(The Center Square) – A group of Georgia Democrats says a portal meant to increase transparency in the state’s handling of unemployment claims will exacerbate workers’ frustrations with the program and transfers the burden to lawmakers.
Lawmakers are poised to participate in a pilot program that allows them access to unemployment claims, but to get access to the information, they must agree to a confidentiality agreement that Democrats say could stifle their efforts to help unemployed constituents facing benefit delays.
“The labor commissioner and his department are placing the unemployment crisis on legislators,” House Minority Leader Rep. James Beverly, D-Macon, said. “By signing the Legislator Portal Access agreement form, legislators will be forced into this unfortunate catastrophe. Instead of dealing with this crisis, the commissioner continues to avoid the necessary steps to support Georgians facing financial hardships.”
Democrats have been pressuring Georgia Department of Labor (GDOL) Commissioner Mark Butler to reform the state’s unemployment payment process after receiving complaints of jobless benefit payment delays. Some workers have complained about waiting months to receive their benefits or to get a response from GDOL. While GDOL received an unprecedented number of claims during the pandemic because of business closures and restrictions, it also received an influx of fraudulent claims, creating a backlog for the agency.
Democrats have called for a federal review, state investigation and audit of the agency’s handling of the claims. Butler said the Democrats’ rally against him is politically motivated.
The group of Democrats says the agreement limits what data they can disclose to the public and other state agencies. Rep. Sandra Scott, D-Rex, sent a three-page letter to Butler on Thursday, slamming the agreement. She refuses to participate in the pilot program.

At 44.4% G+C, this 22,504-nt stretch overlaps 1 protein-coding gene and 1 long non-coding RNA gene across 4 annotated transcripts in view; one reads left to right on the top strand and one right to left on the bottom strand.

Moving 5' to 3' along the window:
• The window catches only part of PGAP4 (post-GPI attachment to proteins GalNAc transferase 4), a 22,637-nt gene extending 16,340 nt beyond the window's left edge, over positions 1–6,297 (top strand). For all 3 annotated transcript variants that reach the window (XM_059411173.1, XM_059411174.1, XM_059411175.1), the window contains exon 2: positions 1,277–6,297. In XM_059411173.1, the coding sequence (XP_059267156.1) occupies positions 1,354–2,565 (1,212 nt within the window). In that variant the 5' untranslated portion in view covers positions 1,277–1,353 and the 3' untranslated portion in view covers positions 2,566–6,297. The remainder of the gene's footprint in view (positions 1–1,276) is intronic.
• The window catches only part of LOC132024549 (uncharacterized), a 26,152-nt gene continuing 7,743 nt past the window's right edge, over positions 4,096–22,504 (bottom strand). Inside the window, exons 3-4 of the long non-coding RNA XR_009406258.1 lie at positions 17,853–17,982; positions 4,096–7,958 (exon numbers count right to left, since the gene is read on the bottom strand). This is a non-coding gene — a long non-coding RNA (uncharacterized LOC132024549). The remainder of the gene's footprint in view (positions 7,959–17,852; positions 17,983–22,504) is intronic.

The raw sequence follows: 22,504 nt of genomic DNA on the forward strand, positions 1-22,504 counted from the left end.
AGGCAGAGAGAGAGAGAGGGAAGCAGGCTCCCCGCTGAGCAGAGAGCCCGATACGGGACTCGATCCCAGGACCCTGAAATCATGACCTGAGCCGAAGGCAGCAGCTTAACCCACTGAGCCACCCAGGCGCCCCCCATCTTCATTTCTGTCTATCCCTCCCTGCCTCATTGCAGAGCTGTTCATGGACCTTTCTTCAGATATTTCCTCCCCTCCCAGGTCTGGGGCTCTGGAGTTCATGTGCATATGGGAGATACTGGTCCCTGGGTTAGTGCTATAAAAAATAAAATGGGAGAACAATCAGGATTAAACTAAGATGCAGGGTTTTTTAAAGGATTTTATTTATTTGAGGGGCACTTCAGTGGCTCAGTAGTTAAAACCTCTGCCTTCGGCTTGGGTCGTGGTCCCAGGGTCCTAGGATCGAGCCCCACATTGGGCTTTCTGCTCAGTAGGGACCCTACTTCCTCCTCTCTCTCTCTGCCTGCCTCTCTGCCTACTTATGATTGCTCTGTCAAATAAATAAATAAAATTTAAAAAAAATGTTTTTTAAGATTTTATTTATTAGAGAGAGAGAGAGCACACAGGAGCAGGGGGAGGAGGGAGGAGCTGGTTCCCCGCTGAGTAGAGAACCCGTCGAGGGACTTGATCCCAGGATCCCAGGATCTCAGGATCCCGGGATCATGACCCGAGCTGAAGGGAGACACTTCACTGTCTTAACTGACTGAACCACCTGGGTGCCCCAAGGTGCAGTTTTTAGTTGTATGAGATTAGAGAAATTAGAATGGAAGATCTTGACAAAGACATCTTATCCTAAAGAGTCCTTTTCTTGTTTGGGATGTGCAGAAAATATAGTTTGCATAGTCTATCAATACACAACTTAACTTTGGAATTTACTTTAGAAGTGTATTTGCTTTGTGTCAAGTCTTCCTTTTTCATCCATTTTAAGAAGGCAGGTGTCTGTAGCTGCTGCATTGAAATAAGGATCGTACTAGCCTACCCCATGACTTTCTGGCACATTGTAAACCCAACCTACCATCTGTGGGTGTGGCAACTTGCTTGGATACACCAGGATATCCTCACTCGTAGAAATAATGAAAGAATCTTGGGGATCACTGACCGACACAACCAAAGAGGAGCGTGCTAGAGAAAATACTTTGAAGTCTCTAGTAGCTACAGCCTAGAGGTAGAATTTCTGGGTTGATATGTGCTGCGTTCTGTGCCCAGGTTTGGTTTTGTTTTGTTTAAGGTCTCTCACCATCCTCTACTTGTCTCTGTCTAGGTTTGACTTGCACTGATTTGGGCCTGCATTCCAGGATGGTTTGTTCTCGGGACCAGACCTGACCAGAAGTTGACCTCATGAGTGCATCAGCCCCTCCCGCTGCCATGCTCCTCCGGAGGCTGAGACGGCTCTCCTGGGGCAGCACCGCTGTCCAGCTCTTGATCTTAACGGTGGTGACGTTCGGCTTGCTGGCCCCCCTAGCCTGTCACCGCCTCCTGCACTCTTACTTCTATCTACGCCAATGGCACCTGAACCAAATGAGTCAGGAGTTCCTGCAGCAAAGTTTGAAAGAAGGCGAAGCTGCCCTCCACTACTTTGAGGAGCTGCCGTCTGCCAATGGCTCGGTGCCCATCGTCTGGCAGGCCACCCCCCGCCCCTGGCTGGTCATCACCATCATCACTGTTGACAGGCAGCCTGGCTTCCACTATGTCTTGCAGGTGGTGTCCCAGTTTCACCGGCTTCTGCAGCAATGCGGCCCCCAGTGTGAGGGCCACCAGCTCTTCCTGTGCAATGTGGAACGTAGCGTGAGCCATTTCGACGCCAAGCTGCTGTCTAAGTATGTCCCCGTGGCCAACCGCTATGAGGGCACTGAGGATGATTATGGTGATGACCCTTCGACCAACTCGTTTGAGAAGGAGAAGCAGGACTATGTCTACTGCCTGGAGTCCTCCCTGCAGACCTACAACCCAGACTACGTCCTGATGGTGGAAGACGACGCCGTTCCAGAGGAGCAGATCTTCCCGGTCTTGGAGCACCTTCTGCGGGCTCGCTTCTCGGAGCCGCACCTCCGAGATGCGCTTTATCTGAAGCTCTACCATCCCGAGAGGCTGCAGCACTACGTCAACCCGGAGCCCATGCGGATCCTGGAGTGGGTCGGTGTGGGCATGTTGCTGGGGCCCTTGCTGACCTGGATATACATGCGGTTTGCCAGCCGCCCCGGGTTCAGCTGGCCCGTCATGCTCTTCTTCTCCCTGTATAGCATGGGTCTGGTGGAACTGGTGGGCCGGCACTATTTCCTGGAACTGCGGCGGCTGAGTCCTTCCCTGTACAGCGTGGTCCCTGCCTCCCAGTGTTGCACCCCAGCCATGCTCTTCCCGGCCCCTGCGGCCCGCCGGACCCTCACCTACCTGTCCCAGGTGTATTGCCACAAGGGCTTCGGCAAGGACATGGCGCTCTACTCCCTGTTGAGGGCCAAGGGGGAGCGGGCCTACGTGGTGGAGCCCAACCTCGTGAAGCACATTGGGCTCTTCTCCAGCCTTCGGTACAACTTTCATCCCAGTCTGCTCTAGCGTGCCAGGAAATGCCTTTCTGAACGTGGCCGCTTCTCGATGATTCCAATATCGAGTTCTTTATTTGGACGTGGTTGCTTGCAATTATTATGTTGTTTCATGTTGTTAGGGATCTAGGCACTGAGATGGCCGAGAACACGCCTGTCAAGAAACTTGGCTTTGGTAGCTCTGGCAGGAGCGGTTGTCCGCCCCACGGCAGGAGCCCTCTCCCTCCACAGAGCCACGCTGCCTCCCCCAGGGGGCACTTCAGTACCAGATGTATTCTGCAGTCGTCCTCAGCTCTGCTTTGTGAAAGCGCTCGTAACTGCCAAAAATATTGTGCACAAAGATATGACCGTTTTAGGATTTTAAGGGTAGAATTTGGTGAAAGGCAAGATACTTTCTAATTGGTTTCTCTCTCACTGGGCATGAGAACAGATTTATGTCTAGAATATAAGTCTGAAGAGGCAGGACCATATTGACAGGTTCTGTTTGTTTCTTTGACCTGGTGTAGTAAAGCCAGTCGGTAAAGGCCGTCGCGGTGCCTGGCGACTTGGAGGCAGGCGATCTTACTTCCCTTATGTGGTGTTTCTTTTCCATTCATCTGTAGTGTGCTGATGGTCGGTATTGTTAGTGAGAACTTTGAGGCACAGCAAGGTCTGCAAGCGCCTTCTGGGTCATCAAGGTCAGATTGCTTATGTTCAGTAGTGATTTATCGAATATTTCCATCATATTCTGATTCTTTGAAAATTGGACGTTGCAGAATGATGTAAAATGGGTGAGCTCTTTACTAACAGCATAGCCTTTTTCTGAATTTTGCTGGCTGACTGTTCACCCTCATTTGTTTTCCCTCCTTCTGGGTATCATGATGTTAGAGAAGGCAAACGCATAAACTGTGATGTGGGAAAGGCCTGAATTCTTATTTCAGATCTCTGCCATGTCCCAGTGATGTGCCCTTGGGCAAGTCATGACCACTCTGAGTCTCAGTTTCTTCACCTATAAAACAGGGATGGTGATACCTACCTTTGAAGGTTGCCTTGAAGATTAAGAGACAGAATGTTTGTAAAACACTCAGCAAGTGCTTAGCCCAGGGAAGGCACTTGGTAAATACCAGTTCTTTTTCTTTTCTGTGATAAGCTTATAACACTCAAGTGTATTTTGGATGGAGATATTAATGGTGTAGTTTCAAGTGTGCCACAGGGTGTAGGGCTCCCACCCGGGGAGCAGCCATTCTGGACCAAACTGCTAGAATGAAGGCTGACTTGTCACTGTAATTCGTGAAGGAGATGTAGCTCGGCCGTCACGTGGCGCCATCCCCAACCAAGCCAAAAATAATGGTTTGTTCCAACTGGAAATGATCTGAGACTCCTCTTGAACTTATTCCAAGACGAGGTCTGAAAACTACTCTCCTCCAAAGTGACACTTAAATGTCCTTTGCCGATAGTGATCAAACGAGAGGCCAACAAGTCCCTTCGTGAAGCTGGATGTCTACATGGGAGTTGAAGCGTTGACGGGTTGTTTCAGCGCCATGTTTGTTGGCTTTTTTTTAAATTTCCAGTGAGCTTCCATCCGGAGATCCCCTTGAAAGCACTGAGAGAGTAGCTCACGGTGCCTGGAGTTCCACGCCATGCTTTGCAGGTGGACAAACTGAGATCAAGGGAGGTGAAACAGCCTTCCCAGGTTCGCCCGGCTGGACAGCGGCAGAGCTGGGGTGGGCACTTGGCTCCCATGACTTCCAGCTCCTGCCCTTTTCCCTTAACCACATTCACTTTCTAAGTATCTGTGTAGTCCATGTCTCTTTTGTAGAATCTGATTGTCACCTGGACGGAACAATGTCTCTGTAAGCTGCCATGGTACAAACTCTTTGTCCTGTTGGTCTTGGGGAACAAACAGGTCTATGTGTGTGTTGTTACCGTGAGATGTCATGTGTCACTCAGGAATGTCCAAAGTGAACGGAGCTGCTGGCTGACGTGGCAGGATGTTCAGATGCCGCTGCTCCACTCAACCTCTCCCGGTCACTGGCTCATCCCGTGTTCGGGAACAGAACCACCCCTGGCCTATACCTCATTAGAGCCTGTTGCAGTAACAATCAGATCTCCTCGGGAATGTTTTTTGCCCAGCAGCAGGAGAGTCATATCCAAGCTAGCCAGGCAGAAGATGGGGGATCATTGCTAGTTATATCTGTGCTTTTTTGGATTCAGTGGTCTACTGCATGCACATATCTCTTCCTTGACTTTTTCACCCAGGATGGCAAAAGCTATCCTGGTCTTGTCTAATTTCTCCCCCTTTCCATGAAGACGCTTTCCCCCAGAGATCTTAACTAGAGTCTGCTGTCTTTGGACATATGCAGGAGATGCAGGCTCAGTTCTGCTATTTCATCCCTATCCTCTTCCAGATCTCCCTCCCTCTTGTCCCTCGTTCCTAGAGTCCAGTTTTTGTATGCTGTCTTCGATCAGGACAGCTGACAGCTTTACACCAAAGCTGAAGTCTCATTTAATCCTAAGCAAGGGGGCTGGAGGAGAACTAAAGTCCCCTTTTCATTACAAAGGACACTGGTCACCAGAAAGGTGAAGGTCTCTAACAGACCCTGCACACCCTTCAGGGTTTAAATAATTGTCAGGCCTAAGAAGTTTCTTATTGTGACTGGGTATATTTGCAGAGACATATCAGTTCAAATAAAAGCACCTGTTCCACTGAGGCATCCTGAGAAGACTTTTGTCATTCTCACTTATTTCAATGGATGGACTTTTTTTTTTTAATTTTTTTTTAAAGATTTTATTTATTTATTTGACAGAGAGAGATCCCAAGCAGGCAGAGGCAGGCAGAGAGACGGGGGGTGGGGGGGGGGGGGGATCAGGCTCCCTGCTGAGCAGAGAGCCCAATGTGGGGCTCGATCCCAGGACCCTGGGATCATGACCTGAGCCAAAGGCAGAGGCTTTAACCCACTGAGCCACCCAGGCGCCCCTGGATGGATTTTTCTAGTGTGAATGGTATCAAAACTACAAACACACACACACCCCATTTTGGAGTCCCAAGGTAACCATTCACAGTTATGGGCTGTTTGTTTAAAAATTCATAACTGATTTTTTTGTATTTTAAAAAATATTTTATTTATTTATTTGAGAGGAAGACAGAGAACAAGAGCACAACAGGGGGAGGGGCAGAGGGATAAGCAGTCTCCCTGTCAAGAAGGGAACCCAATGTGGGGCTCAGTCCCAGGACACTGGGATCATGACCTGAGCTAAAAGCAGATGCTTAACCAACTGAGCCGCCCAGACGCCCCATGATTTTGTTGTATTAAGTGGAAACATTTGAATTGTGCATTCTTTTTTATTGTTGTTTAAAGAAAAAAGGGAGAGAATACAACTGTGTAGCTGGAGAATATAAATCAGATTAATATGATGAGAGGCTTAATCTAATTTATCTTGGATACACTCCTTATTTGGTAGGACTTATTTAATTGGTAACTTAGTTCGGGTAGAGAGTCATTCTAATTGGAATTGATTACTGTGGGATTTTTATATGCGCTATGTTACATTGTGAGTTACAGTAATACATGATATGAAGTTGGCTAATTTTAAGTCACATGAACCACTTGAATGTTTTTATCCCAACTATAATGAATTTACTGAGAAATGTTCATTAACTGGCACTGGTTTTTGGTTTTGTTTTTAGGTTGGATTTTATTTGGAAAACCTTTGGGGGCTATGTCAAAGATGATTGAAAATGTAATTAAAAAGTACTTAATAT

“The main reasons for my opposition to this pilot involve the fact that this agreement will limit/silence the voice of the legislators and create criminal liability for the legislators and their staff,” Scott wrote.
GDOL spokesperson Kersha Cartwright said federal and state guidelines are “very specific on confidentiality” of unemployment insurance information.
“The allowed disclosures are prescribed by law,” Cartwright said. “The legislators are acting on behalf of the constituent with their consent when inquiring about a claimant’s information. The GDOL takes this responsibility to protect claimant information very seriously, and we created this voluntary program as a service to legislators to help constituents with their concerns.”
Butler said the agency has welcomed feedback and implemented improvements recommended by lawmakers participating in the program, but he did not get any feedback from Scott until Thursday’s letter.
“The GDOL will continue to protect the unauthorized disclosure of employee and employer information just as federal and state law dictates,” he said.